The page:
Tonight’s version of Hungarian Mushroom soup included crimini, oyster, and shiitake mushrooms. Plus a LOT of sour cream.

I hadn’t lived in Portland long before my friends Joel and Jim flew in for a visit. They announced–two minutes after arrival–that “We’re taking you for Hungarian Mushroom Soup.”

That was my introduction to an incredible soup at a place called Old Wives Tales. It offered a huge range of vegetarian, vegan, gluten-free, dairy-free, you-name-it-free menu options. Frankly, most of them weren’t worth eating, so it was hardly a place you’d visit twice…unless you’d ordered the Hungarian Mushroom Soup.

Their mushroom soup was incredibly rich, creamy, redolent of forest mushrooms, tangy with a slight bite at the finish. The first spoonful, chunky with fresh sauteed mushrooms, made you close your eyes and smile. Usually, a small cup was all you could handle; I tried ordering an entire bowl once and gave up on finishing it–the soup was simply too rich.

“That’s not soup. That’s gravy,” my mom said, the first time she tried it.

A few years ago, the owners retired and sold out to a developer or something. I’ve been casting around for the recipe ever since and found it on the Food Network website. Unfortunately, it was the RESTAURANT recipe, direct from OWT. It called for five gallons of liquid, three pounds of butter, nearly 2 gallons of sour cream, 10 pounds of mushrooms…and probably a bathtub and an oar to hold it.

So…I’m experimenting to get it right for home cooks. On my first pass today, I cut the recipe quantities way way down, made a few adjustments–it really was a little thick at OWT–and served it to The Resident Carpenter. He loved it (so did I), but it’s not quite there yet, and I could use some advice:

I think the combination of tamari, oyster mushrooms, and a bit of smoked paprika I added at the last minute give the soup a slightly odd smell. As I play around with it–and I welcome any suggestions–I’ll update the receipt here.

Old Wives Tales’ Hungarian Mushroom Soup (sorta)


  • 2.5 lbs fresh mushrooms. Tonight I used about 2 lbs of crimini, with shitake, oyster, and our hand-picked-and-dried chanterelles making up the balance.
  • 1.5 cups finely chopped yellow onions
  • 3 sticks (3/4 lb.) fresh butter
  • 1/4 cup finely chopped fresh dill (use less if all you have is dried)
  • 1/2 teaspoon thyme
  • 1/4 cup sweet paprika
  • 1/2 teaspoon basil
  • 1/2 teaspoon porcini powder (this is optional)
  • 1/2 cup tamari
  • 2 quarts water or fresh chicken stock, or any combination of the two
  • 1 quart milk
  • 7 cups sour cream (3.5 pints)
  • 1 teaspoon fresh ground pepper
  • 1 cup flour
  • 2/3 teaspoon pepper
  • Salt to taste

This was normally made without any chicken stock, so that it was a vegetarian soup. I’d just made a couple quarts of fresh chicken stock, however, so I was anxious to use it. It does seem to enrich the soup.


Big bowl, colander, cutting boards, and two pretty large pots (not kidding–you’ll need something that holds at least two gallons)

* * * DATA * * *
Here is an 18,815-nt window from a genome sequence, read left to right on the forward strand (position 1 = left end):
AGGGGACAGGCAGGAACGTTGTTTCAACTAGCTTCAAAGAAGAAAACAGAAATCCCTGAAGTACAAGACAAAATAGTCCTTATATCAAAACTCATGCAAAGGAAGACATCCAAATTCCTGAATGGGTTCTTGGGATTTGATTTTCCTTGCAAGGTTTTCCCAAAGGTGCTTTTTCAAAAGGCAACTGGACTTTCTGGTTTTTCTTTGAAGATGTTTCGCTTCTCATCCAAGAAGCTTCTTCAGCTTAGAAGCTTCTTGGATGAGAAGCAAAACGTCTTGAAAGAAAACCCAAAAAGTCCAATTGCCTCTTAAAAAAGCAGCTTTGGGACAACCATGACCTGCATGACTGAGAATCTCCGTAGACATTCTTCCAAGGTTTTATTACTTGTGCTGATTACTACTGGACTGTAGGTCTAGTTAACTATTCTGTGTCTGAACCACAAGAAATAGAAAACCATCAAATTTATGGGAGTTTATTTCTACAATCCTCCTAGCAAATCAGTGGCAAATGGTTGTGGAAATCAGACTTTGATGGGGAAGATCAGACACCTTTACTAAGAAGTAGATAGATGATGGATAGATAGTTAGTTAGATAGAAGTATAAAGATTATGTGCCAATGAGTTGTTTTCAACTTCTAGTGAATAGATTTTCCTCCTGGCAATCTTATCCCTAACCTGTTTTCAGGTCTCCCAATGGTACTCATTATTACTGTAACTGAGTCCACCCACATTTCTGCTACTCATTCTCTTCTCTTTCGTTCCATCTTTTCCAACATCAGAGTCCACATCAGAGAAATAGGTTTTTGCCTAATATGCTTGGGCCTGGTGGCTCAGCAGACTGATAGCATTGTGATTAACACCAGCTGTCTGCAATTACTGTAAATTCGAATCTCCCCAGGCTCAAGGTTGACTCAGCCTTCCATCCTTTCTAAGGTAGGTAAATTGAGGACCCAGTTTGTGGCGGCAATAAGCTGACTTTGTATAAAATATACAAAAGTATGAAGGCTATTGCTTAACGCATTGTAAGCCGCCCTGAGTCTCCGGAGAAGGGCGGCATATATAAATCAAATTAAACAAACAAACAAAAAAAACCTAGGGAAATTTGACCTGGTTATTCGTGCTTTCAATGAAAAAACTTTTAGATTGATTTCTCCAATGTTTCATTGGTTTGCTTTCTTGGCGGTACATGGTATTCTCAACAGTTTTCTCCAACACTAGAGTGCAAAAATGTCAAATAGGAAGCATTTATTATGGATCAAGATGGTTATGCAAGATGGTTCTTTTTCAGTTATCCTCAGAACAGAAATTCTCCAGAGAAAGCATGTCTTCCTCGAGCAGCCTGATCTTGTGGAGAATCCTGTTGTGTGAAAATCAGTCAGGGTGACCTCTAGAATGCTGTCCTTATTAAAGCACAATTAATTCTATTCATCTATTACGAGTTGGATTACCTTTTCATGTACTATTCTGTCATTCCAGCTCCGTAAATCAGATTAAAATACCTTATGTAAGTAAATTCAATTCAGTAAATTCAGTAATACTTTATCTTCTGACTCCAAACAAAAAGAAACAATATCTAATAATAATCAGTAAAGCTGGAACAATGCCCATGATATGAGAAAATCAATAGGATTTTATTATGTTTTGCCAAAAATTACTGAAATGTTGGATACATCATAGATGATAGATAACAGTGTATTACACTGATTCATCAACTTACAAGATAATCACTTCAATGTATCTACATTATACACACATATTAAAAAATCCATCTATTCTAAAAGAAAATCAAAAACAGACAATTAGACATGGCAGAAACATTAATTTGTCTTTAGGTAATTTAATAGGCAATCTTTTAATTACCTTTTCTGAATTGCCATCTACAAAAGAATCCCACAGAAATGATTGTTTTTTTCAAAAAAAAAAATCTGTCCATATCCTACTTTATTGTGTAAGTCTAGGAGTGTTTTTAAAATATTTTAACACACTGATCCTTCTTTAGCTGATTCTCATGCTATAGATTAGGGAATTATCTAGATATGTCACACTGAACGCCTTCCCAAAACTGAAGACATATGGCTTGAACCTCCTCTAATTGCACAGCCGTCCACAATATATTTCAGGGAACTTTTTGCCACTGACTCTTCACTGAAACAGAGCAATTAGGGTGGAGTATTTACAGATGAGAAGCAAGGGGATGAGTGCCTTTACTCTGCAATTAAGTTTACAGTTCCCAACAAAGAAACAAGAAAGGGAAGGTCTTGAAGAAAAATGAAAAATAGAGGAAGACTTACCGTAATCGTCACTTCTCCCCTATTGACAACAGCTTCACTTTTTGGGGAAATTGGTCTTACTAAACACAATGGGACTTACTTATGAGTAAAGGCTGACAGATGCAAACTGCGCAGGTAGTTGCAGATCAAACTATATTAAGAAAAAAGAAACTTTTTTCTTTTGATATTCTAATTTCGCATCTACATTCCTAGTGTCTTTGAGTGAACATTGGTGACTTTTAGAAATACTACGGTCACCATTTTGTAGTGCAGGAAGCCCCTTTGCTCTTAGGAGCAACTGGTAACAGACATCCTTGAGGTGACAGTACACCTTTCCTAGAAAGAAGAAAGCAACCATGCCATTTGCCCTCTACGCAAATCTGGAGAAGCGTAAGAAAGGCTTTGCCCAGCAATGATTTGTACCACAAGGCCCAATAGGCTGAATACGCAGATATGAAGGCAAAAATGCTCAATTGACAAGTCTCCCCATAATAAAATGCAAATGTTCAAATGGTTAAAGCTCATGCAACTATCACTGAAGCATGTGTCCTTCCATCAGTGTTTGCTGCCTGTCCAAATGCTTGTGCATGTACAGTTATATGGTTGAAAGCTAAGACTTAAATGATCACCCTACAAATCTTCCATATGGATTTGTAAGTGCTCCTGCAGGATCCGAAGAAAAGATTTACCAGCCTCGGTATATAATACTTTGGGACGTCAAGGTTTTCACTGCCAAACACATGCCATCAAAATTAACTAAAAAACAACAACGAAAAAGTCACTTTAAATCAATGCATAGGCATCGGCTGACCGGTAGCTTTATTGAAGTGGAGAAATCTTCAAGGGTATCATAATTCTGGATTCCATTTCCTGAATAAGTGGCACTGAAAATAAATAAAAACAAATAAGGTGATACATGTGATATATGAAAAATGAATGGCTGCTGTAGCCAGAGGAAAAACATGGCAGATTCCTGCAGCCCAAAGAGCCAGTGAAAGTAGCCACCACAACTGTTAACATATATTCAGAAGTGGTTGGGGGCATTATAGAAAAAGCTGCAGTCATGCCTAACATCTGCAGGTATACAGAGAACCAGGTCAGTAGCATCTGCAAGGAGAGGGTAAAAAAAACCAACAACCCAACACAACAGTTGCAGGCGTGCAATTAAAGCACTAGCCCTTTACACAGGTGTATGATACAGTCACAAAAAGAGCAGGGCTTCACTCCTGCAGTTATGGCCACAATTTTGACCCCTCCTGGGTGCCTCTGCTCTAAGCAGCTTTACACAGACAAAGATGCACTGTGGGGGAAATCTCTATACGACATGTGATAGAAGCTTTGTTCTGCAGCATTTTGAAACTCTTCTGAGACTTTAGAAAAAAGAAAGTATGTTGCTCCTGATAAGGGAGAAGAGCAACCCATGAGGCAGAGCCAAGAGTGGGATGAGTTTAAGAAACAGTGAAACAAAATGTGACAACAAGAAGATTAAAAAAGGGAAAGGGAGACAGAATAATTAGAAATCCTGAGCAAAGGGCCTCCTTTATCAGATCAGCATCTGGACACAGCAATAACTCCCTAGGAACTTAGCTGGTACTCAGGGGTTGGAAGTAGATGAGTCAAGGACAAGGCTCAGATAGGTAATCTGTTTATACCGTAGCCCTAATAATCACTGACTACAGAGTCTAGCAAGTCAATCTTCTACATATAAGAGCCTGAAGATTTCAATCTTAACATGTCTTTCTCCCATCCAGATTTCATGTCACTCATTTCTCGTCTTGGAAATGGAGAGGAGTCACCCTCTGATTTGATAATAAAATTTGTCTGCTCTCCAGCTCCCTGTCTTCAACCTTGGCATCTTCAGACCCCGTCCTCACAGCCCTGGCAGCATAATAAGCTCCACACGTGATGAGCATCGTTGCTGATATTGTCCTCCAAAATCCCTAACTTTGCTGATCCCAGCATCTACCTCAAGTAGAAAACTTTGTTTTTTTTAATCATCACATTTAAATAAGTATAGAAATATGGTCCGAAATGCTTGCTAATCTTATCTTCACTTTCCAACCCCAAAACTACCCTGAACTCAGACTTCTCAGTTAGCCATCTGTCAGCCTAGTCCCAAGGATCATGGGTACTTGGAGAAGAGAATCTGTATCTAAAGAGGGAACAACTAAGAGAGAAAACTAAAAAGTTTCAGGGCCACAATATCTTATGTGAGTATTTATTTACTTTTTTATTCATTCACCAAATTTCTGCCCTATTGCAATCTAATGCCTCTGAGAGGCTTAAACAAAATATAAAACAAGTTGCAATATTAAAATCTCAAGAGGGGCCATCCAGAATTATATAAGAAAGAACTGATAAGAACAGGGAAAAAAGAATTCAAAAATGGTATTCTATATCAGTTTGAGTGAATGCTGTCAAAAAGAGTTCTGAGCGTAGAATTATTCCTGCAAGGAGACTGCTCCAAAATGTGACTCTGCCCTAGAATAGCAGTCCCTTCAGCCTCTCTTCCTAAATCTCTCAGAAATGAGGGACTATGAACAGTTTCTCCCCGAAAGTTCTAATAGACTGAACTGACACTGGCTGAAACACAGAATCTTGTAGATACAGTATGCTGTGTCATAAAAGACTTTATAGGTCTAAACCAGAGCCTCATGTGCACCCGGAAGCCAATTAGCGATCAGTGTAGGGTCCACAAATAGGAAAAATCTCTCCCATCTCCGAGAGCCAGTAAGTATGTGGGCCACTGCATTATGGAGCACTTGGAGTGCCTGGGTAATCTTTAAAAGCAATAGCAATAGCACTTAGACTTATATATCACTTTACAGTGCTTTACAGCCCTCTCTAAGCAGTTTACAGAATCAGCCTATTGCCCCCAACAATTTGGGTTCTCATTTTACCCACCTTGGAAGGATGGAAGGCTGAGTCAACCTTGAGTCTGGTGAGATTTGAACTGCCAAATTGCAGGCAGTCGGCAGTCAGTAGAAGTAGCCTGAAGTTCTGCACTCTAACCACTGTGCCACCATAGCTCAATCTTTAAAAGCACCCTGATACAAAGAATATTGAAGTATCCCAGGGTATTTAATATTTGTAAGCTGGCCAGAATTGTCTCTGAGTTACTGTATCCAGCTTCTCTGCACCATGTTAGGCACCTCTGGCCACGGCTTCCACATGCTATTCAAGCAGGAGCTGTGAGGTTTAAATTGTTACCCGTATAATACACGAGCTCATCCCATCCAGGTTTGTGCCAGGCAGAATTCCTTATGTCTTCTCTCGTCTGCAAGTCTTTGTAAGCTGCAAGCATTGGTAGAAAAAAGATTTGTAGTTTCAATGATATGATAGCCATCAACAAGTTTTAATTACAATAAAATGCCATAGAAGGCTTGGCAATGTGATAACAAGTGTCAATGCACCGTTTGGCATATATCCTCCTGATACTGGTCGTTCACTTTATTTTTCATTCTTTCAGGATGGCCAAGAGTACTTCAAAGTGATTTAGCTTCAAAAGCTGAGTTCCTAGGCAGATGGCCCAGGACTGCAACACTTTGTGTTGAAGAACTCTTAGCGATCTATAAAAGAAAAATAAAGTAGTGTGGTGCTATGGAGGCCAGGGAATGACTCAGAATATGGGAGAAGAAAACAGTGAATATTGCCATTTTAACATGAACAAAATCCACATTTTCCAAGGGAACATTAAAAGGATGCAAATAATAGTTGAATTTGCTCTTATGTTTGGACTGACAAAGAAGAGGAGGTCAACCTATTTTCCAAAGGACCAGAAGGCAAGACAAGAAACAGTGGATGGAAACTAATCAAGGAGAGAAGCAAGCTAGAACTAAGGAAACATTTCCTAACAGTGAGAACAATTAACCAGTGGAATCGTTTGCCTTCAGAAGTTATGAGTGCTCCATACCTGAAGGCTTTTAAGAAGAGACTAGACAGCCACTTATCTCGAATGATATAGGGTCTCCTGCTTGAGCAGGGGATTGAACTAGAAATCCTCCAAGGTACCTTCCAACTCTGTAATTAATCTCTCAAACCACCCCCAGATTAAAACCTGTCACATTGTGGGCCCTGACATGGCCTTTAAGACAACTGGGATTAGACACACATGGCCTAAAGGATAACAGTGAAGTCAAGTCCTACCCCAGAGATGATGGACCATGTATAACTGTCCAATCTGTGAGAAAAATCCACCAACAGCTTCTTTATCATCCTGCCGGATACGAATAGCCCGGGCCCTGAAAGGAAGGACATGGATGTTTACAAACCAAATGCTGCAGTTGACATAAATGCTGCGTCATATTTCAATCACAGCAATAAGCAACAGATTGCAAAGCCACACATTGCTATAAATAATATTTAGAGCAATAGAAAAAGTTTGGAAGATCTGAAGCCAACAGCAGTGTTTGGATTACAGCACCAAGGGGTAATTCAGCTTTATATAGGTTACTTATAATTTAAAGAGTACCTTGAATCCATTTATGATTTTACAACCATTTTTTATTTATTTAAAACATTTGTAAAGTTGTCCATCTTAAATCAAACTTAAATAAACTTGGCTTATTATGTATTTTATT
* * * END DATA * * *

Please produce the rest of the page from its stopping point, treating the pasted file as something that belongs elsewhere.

1. Wash and trim the mushrooms, and then slice them into about 1/4 inch pieces and stick them in the bowl. Chop the onions into a fine dice.
  2. Take the smaller of your two pots, and melt 2/3 stick butter into the bottom, on medium heat. Add the onions, and sweat until wilted.
  3. When the onions turn translucent, toss in the mushrooms. They’ll probably fill up the pot, but they cook down quite a bit. Just keep stirring to make sure nothing burns. Rinse out your bowl.
  4. Cooking down the mushrooms. When I started, they completely filled the pot.

    Once the mushrooms have released their liquid and are about half the original volume, add the dill, paprika, basil, porcini powder and time. Stir well to mix.

  5. Add the tamari and water/chicken stock, stirring really well, and bring it to a boil for about five minutes. Turn down the heat to low, and let it simmer.
  6. In the OTHER pot, the bigger one, melt the rest of the butter over medium heat. When it starts to bubble, add the flour and beat until it’s a smooth paste. Keep stirring and cooking it for about 5 minutes or so (don’t let it burn). You’re making a roux, and it should just barely start to color up when it’s done.
  7. Dip out about a cup of liquid from the cooking mushrooms and beat into the roux. If it’s still lumpy-stiffish, add some water until it’s a thick batter.
  8. Working slowly, add the rest of the mushroom mixture into the roux, stirring rapidly until it’s all mixed in. Add the pepper.
  9. Simmer, stirring every minute or so, until the soup starts to thicken (it’ll coat the back of a clean spoon).
  10. Dump the sour cream into your rinsed-out mushroom bowl, and stir a bit. Add in about a cup of the soup liquid, stirring again to mix, and then scrape it all into your soup pot and stir well until blended.
  11. Correct your seasonings, especially the salt, to taste, and serve.

It really is delicious, which is good, because even this cut-down recipe makes a BOATload of soup. But if you have ideas for making it smell as good as it tastes, I’m all eyes (and ears). Thanks.